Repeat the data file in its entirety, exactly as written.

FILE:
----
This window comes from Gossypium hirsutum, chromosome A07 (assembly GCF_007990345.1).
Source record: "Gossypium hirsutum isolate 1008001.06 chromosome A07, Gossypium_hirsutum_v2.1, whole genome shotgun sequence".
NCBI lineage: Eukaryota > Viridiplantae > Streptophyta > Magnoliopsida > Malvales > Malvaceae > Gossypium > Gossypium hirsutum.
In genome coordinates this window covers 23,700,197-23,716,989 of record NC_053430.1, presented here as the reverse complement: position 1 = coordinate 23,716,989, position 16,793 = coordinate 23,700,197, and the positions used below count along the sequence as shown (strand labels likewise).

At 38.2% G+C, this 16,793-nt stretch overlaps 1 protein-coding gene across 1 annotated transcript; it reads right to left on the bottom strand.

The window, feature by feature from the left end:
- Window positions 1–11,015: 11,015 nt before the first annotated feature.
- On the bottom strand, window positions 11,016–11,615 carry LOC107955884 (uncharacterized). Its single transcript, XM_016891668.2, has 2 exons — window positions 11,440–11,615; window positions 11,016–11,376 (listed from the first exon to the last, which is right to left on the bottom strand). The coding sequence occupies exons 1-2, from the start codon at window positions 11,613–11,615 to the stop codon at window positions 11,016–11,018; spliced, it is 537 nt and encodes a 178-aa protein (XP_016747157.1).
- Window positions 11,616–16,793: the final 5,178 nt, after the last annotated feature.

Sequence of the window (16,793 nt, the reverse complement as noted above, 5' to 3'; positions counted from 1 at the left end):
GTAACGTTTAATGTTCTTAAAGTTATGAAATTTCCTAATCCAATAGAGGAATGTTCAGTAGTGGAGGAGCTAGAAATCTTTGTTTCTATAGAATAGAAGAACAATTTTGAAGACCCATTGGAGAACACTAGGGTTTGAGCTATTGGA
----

This window comes from Gossypium hirsutum, chromosome A07 (assembly GCF_007990345.1).
Source record: "Gossypium hirsutum isolate 1008001.06 chromosome A07, Gossypium_hirsutum_v2.1, whole genome shotgun sequence".
NCBI lineage: Eukaryota > Viridiplantae > Streptophyta > Magnoliopsida > Malvales > Malvaceae > Gossypium > Gossypium hirsutum.
In genome coordinates this window covers 23,700,197-23,716,989 of record NC_053430.1, presented here as the reverse complement: position 1 = coordinate 23,716,989, position 16,793 = coordinate 23,700,197, and the positions used below count along the sequence as shown (strand labels likewise).

At 38.2% G+C, this 16,793-nt stretch overlaps 1 protein-coding gene across 1 annotated transcript; it reads right to left on the bottom strand.

The window, feature by feature from the left end:
- Window positions 1–11,015: 11,015 nt before the first annotated feature.
- On the bottom strand, window positions 11,016–11,615 carry LOC107955884 (uncharacterized). Its single transcript, XM_016891668.2, has 2 exons — window positions 11,440–11,615; window positions 11,016–11,376 (listed from the first exon to the last, which is right to left on the bottom strand). The coding sequence occupies exons 1-2, from the start codon at window positions 11,613–11,615 to the stop codon at window positions 11,016–11,018; spliced, it is 537 nt and encodes a 178-aa protein (XP_016747157.1).
- Window positions 11,616–16,793: the final 5,178 nt, after the last annotated feature.

Sequence of the window (16,793 nt, the reverse complement as noted above, 5' to 3'; positions counted from 1 at the left end):
GTAACGTTTAATGTTCTTAAAGTTATGAAATTTCCTAATCCAATAGAGGAATGTTCAGTAGTGGAGGAGCTAGAAATCTTTGTTTCTATAGAATAGAAGAACAATTTTGAAGACCCATTGGAGAACACTAGGGTTTGAGCTATTGGA